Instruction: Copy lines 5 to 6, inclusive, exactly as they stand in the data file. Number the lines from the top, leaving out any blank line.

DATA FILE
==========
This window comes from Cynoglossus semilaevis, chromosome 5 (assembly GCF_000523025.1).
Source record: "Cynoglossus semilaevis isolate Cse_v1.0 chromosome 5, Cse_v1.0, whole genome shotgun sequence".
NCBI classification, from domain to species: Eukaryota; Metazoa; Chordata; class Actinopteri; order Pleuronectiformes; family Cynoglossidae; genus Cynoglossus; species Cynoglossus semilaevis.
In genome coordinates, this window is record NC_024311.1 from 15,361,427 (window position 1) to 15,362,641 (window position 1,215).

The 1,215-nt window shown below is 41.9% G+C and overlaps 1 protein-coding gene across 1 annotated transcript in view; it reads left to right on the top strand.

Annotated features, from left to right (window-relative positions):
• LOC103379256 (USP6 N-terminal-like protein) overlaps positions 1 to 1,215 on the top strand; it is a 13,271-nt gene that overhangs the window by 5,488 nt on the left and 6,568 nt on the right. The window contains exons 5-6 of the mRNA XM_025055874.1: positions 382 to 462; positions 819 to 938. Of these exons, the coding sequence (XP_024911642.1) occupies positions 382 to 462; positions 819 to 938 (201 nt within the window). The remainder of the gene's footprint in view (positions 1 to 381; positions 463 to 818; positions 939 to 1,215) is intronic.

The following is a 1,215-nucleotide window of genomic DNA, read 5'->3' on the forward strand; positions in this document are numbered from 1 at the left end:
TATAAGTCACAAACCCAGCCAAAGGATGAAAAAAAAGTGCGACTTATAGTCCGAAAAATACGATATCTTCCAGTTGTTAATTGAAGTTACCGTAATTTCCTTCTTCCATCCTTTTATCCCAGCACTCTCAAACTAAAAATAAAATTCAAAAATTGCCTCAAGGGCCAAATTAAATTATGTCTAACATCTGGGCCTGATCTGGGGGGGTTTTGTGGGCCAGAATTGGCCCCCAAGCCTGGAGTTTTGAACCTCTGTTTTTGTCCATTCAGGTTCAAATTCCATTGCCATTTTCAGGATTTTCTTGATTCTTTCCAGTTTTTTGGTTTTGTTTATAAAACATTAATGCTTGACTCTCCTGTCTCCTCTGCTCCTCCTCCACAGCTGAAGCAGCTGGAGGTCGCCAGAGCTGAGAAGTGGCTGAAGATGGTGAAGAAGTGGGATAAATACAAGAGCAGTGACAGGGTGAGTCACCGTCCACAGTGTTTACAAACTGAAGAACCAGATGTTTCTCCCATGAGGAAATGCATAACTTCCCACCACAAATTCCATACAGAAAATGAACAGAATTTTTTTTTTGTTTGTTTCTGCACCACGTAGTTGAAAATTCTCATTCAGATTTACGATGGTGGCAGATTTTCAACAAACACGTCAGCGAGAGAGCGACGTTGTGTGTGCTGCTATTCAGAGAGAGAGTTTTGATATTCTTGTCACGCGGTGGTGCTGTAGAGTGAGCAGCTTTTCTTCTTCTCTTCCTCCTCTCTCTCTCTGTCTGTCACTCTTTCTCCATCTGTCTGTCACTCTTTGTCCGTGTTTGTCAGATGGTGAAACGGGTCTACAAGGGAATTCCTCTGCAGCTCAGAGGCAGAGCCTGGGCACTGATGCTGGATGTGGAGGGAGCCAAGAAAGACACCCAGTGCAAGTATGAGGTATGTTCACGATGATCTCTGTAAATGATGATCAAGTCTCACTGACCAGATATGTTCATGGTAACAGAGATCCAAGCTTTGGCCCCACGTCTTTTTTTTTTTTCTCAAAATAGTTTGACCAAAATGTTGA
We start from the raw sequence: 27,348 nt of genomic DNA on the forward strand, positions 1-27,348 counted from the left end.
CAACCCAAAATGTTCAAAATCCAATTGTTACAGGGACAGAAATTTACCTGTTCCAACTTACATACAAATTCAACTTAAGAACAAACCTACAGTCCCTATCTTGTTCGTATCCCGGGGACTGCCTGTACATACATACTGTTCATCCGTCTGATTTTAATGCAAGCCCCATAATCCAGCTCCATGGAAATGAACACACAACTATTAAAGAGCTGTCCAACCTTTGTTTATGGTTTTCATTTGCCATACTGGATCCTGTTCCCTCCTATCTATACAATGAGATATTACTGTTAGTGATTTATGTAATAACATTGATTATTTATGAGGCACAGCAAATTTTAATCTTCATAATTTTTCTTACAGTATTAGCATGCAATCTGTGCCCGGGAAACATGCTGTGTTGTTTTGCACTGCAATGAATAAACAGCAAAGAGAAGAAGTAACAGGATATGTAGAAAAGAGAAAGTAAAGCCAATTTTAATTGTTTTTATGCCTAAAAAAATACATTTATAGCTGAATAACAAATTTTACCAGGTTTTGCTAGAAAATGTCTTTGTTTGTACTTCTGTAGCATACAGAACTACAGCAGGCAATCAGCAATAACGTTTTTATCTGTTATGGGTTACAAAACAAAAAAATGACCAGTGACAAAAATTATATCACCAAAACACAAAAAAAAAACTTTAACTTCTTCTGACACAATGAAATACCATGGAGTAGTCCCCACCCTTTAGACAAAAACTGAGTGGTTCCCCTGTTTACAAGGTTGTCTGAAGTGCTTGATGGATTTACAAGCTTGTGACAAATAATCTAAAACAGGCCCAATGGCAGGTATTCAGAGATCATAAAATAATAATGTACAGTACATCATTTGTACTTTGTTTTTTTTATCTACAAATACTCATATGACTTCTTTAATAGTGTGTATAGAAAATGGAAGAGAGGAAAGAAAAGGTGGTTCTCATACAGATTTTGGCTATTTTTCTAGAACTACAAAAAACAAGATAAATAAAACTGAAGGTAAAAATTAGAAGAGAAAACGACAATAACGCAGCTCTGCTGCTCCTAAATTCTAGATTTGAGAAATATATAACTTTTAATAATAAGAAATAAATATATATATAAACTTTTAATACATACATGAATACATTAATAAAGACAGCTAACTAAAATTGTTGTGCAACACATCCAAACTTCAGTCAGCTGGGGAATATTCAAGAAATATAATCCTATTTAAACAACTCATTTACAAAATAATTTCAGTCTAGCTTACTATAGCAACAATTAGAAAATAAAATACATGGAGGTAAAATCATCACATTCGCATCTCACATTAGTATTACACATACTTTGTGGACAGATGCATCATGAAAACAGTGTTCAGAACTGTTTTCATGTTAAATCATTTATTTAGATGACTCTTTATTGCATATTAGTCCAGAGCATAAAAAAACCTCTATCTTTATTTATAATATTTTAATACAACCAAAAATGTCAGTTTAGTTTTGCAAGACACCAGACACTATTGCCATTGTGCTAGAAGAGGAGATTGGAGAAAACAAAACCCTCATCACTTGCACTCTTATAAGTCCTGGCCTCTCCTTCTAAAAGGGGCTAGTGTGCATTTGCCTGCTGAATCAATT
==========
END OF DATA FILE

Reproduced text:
The 1,215-nt window shown below is 41.9% G+C and overlaps 1 protein-coding gene across 1 annotated transcript in view; it reads left to right on the top strand.

Annotated features, from left to right (window-relative positions):